By ERWIN CHLANDA
It’s a room full of smiles as cattlemen are gathering for their annual meeting after record rains and beef prices in the clouds.
The problems retiring president of their association, Chris Nott, referred to in his speech were not of their making, nor nature’s: He started his farewell address reflecting on crime and anti-social behaviour which are making it hard to “keep people at their work”.
He asked: “Why are parents not sending their kids to school?”
When the association complained that there were no truancy officers checking bush school, some came on one occasion but did not return.
The greatest competitor for labour is the Federal government and its welfare, says Mr Nott (pictured below).
There are “no real jobs, no real pathways” for young people, no consequence for bad behaviour.
There were 26,000 fruit picking jobs advertised with special incentives but just 400 applicants.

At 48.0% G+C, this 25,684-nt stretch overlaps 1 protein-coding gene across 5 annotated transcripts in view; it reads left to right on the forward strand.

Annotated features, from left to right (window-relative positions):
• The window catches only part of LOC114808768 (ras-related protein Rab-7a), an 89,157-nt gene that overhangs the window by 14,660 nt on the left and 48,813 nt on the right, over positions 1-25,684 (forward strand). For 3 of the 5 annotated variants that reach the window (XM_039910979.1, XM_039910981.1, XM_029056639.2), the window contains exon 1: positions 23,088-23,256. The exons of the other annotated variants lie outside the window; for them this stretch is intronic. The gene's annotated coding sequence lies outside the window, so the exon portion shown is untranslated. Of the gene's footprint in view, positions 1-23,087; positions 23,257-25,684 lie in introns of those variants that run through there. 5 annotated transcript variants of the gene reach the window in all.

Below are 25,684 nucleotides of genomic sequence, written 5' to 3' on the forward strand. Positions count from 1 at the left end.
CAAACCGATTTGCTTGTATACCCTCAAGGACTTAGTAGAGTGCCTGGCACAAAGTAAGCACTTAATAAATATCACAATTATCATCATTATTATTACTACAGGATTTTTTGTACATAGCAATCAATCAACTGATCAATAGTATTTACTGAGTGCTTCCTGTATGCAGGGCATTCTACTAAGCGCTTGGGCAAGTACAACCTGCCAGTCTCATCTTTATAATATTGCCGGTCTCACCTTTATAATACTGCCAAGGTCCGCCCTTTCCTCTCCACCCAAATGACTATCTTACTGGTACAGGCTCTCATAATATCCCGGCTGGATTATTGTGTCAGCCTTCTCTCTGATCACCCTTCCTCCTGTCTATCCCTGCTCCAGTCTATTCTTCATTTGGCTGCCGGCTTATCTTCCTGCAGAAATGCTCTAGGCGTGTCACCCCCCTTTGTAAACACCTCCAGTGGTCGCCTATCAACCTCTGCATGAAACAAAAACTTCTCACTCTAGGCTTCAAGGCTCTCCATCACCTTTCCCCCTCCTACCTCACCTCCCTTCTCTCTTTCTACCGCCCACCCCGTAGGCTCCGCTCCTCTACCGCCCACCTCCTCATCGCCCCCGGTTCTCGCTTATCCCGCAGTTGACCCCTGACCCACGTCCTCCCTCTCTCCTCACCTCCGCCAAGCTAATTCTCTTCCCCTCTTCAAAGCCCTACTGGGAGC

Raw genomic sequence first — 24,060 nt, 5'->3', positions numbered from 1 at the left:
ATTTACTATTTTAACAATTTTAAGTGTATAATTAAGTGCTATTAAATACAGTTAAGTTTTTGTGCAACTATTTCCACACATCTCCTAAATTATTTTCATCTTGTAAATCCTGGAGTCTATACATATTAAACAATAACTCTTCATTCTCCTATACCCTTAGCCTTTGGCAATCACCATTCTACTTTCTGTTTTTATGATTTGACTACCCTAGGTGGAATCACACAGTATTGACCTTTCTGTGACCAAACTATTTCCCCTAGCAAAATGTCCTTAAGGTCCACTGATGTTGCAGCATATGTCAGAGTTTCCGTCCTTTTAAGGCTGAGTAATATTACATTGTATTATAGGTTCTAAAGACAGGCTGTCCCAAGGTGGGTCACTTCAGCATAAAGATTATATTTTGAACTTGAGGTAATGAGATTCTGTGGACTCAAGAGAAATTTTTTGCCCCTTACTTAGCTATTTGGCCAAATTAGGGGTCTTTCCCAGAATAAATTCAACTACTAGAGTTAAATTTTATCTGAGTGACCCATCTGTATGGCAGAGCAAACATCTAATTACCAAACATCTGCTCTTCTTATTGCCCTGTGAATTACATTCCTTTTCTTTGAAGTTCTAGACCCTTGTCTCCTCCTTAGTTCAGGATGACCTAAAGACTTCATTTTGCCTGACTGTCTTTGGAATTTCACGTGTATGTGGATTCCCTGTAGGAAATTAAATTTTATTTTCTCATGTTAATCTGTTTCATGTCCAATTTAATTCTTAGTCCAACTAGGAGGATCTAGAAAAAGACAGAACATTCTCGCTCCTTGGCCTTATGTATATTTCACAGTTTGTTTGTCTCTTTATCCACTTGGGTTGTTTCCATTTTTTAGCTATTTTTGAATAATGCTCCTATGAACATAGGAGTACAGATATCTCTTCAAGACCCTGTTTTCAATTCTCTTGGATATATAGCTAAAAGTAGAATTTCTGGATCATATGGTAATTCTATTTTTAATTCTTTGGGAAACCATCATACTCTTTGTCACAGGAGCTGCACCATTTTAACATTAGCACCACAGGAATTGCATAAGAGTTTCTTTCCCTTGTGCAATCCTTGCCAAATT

Mr Nott said red tape and the number of regulatory bodies in the live export trade had ballooned in the wake of the WA sheep scandal, but had not brought any improvements: “Mortalities were at point one of a percent before. They still are at point one of a percent.”
Producers are facing growing demands for funding of the fast growing bureaucracy governing the industry.
Workplace accidents are an increasing problem as regulations are being tightened. Mr Nott mentioned quad bike accidents and being hit by animals as a major risks.
Inadequate precautions are likely to lead to prosecutions with even life imprisonment as a possible consequence.
There have been 59 farm work deaths around the nation last year.
Meanwhile stockman Joseph Gordon from Delamere Station won the Alward Foster Memorial Emerging Indigenous Pastoral Leader Award, sponsored by former Cattlemen’s Association president David Warriner (at left in the photo above). The saddle was made by Geoff Newton, of Katherine (at right).